Also, hat I mean by “buffered” is like a light switch. It takes energy to turn it on or off. When the switch is changed to a new position it then also takes energy to change it back to the old position. Also when the switch is changed it does not respond immediately. The light says on until the filament cools and the light doesn't come on until the filament heats up, although it may seem to a casual observer that the change is instantaneous.
    In other words, after a climate switch is thrown it takes some time for us to see the new state and recognize it. Once we do recognize a new state, it then takes energy to return to the old state if in fact that is even possible.(Consider the billion pennies!) I urge you to think about the consequences of those concepts.

  4. R. Gates says:

    Dr. Barry is correct…more of the same techno-meddling will not cure the disease caused by human technology run amok. The only way out is a complete change of paragdigm to a truly wholistic and organic life-centered life style. Gaia is a vast interconnected web of relationship, and by putting up mirrors, or dumping iron in the oceans, or any such “cure” we are going to break the web somewhere else in our short sighted attempts. We are like the addict, who rationalizes they can continue to use their drug if they counter it with some other behavior, etc. We must immediately halt our consumption of the world if their is any hope. The disease of the planet is us…so can we mutate to a non-destructive form?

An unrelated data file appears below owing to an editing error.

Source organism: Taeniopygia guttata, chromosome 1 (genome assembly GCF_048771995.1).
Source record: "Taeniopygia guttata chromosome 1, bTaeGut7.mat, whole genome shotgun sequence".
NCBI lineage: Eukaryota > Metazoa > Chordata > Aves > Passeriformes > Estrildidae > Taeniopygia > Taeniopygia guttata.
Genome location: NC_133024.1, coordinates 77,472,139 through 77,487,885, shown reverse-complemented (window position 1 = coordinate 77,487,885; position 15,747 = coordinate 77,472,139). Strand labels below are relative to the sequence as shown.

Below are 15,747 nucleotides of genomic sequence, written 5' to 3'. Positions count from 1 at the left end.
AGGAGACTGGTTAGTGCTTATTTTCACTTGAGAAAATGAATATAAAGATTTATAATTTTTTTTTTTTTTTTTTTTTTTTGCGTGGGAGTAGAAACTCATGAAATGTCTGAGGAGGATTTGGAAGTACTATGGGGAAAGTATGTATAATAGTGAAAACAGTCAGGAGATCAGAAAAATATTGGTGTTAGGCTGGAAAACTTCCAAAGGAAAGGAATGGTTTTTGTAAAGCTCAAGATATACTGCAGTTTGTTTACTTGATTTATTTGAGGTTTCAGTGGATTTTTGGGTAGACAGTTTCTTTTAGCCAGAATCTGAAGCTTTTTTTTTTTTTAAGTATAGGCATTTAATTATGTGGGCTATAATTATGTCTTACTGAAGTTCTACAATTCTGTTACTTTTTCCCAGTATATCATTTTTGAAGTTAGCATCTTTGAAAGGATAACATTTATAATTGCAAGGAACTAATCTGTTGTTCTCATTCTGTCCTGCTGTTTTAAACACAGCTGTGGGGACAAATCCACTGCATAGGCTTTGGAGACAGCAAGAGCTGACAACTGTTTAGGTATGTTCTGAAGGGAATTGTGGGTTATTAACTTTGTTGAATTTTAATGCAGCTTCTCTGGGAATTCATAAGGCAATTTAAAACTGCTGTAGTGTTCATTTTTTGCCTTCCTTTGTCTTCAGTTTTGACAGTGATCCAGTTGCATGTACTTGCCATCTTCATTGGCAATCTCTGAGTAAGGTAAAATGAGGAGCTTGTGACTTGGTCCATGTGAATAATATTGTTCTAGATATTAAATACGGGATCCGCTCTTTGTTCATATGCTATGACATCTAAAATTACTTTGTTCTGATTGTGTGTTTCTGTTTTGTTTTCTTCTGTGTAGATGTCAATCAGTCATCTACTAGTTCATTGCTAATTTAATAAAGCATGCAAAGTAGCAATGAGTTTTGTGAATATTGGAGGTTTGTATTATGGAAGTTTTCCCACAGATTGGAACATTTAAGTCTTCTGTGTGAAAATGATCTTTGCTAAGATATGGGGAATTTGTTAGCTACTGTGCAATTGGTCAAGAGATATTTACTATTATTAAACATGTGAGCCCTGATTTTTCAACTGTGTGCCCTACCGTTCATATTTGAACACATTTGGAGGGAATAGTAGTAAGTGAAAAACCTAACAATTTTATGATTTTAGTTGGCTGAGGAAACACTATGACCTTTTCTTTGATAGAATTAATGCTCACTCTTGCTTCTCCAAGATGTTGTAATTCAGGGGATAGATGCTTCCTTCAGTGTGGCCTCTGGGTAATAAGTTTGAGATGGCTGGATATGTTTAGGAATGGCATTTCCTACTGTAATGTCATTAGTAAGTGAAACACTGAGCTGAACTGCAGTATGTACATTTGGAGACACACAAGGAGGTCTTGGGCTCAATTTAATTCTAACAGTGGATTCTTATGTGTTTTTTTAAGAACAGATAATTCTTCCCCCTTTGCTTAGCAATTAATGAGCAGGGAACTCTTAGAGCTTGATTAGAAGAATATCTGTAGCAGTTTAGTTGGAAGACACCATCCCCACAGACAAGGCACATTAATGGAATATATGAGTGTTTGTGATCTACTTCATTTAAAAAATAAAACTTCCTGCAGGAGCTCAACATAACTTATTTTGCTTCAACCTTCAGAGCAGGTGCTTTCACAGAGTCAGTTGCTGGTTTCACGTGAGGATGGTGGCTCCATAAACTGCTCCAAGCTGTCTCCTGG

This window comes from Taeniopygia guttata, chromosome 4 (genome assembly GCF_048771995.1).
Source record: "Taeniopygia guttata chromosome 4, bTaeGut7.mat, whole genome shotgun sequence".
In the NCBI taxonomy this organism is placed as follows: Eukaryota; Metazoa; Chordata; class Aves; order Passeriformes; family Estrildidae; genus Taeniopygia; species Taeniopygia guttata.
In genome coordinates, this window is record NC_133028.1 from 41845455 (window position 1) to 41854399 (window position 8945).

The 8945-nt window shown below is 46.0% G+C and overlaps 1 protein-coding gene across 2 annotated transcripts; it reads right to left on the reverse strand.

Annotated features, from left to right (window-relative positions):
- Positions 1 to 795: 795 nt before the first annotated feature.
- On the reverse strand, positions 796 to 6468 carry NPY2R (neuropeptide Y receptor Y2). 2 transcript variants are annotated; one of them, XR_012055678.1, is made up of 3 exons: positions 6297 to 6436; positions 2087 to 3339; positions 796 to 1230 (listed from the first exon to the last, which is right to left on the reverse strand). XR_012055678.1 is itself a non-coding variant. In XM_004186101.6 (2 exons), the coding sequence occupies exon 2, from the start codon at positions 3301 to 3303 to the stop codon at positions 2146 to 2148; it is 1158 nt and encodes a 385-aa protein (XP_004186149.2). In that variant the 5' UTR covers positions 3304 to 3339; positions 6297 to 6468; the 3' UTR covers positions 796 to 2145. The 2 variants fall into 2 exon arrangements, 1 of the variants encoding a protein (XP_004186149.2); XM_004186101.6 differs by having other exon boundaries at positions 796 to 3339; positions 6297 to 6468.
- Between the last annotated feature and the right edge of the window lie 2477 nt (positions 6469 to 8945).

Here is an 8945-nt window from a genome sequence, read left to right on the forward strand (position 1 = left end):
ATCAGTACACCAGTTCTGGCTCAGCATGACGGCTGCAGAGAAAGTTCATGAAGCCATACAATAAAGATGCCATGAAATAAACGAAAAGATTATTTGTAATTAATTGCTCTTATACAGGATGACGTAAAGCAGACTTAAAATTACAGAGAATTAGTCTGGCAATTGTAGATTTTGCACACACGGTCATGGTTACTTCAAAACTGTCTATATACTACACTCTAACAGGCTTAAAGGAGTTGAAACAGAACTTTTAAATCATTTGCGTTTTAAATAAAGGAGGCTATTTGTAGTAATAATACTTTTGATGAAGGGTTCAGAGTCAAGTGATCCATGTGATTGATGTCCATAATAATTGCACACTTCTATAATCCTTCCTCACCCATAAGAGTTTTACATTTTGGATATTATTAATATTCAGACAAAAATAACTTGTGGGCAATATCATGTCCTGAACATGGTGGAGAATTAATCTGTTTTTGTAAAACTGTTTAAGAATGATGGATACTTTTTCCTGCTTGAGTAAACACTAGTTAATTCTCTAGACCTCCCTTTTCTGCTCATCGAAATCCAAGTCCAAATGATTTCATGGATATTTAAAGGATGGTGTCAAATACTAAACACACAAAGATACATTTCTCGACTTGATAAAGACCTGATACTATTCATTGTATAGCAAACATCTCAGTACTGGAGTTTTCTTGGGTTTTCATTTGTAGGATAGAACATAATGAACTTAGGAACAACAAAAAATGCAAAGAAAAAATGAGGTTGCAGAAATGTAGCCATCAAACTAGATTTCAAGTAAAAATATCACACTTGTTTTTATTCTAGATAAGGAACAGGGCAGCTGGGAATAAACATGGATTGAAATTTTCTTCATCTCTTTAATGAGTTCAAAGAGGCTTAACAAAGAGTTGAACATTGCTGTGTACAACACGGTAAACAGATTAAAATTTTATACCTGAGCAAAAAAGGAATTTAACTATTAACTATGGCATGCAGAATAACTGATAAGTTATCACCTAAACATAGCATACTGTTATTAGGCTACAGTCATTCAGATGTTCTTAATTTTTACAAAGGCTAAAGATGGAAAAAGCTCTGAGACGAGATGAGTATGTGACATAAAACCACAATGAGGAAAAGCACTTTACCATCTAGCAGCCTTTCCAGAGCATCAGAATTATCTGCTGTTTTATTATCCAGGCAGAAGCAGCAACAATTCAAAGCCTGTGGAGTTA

R. Gates

  5. david becher says:

    What we need is serious behavior modification!! Reduce by say 80% all household household consumption, taxing both individuals and greedy corporations, shut down fossil fueled transportation and power plants, shut down cement, steel and aluminum production. UN enforced population control. Eliminate deforestation by taxing with UN monitoring and enforcement (call it the UN Deforestation Admininstration, UNDA) especially Indonesia, Brazil, Malaysia, Russia, Philippines, Turkey and other major “land use problem countries” (representing around ~15% of total CO2e emissions). Close down international trade and leisure travel. This is just a “for starters.”

  6. Mistral says:

    Hi, Nature systems tend to a state of equilibrium, and climate isn't diferent, the problem is that human activity change the ins & outs of the equation, so that the system must rearrange…
    We have already interfere with Nature in the wrong way, now it's time we interfere the right way, not permanently but until we strongly develop alternatives to fossil fuels and reach a sustainable development…it may seems utopian but it worth a try.

  7. Michelle says: